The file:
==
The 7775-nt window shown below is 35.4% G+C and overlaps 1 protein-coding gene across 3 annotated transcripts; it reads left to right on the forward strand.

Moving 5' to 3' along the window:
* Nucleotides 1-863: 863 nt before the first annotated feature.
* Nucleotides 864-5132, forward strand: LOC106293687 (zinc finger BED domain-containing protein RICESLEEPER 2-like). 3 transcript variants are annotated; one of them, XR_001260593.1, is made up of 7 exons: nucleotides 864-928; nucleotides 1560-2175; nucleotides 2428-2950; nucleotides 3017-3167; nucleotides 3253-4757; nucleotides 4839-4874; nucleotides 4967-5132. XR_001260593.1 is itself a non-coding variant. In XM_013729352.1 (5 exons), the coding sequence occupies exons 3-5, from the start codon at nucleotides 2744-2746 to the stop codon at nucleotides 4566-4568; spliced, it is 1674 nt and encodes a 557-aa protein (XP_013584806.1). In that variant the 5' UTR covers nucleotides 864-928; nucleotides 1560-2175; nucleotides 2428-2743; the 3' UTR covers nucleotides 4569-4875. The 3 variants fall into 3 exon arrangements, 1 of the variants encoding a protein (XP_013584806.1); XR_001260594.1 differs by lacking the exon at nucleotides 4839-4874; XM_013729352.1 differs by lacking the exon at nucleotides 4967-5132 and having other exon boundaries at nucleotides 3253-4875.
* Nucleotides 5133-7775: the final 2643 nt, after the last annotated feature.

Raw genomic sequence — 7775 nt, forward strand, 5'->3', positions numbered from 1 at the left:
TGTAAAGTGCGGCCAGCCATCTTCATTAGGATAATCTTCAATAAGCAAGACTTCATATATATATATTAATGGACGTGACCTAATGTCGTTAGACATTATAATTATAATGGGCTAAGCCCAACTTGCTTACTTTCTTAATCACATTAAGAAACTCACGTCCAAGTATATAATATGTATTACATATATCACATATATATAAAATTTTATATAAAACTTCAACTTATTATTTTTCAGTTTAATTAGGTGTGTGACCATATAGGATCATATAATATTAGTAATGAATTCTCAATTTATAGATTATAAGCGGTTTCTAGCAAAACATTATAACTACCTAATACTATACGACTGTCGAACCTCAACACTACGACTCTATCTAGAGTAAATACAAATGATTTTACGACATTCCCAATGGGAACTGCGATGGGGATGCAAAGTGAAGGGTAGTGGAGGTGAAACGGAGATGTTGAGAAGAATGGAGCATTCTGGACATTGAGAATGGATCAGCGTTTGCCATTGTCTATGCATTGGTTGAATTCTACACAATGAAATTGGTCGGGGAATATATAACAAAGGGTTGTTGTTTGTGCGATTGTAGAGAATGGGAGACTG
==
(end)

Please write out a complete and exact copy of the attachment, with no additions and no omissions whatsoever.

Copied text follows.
The 7775-nt window shown below is 35.4% G+C and overlaps 1 protein-coding gene across 3 annotated transcripts; it reads left to right on the forward strand.

Moving 5' to 3' along the window:
* Nucleotides 1-863: 863 nt before the first annotated feature.
* Nucleotides 864-5132, forward strand: LOC106293687 (zinc finger BED domain-containing protein RICESLEEPER 2-like). 3 transcript variants are annotated; one of them, XR_001260593.1, is made up of 7 exons: nucleotides 864-928; nucleotides 1560-2175; nucleotides 2428-2950; nucleotides 3017-3167; nucleotides 3253-4757; nucleotides 4839-4874; nucleotides 4967-5132. XR_001260593.1 is itself a non-coding variant. In XM_013729352.1 (5 exons), the coding sequence occupies exons 3-5, from the start codon at nucleotides 2744-2746 to the stop codon at nucleotides 4566-4568; spliced, it is 1674 nt and encodes a 557-aa protein (XP_013584806.1). In that variant the 5' UTR covers nucleotides 864-928; nucleotides 1560-2175; nucleotides 2428-2743; the 3' UTR covers nucleotides 4569-4875. The 3 variants fall into 3 exon arrangements, 1 of the variants encoding a protein (XP_013584806.1); XR_001260594.1 differs by lacking the exon at nucleotides 4839-4874; XM_013729352.1 differs by lacking the exon at nucleotides 4967-5132 and having other exon boundaries at nucleotides 3253-4875.
* Nucleotides 5133-7775: the final 2643 nt, after the last annotated feature.

Raw genomic sequence — 7775 nt, forward strand, 5'->3', positions numbered from 1 at the left:
TGTAAAGTGCGGCCAGCCATCTTCATTAGGATAATCTTCAATAAGCAAGACTTCATATATATATATTAATGGACGTGACCTAATGTCGTTAGACATTATAATTATAATGGGCTAAGCCCAACTTGCTTACTTTCTTAATCACATTAAGAAACTCACGTCCAAGTATATAATATGTATTACATATATCACATATATATAAAATTTTATATAAAACTTCAACTTATTATTTTTCAGTTTAATTAGGTGTGTGACCATATAGGATCATATAATATTAGTAATGAATTCTCAATTTATAGATTATAAGCGGTTTCTAGCAAAACATTATAACTACCTAATACTATACGACTGTCGAACCTCAACACTACGACTCTATCTAGAGTAAATACAAATGATTTTACGACATTCCCAATGGGAACTGCGATGGGGATGCAAAGTGAAGGGTAGTGGAGGTGAAACGGAGATGTTGAGAAGAATGGAGCATTCTGGACATTGAGAATGGATCAGCGTTTGCCATTGTCTATGCATTGGTTGAATTCTACACAATGAAATTGGTCGGGGAATATATAACAAAGGGTTGTTGTTTGTGCGATTGTAGAGAATGGGAGACTG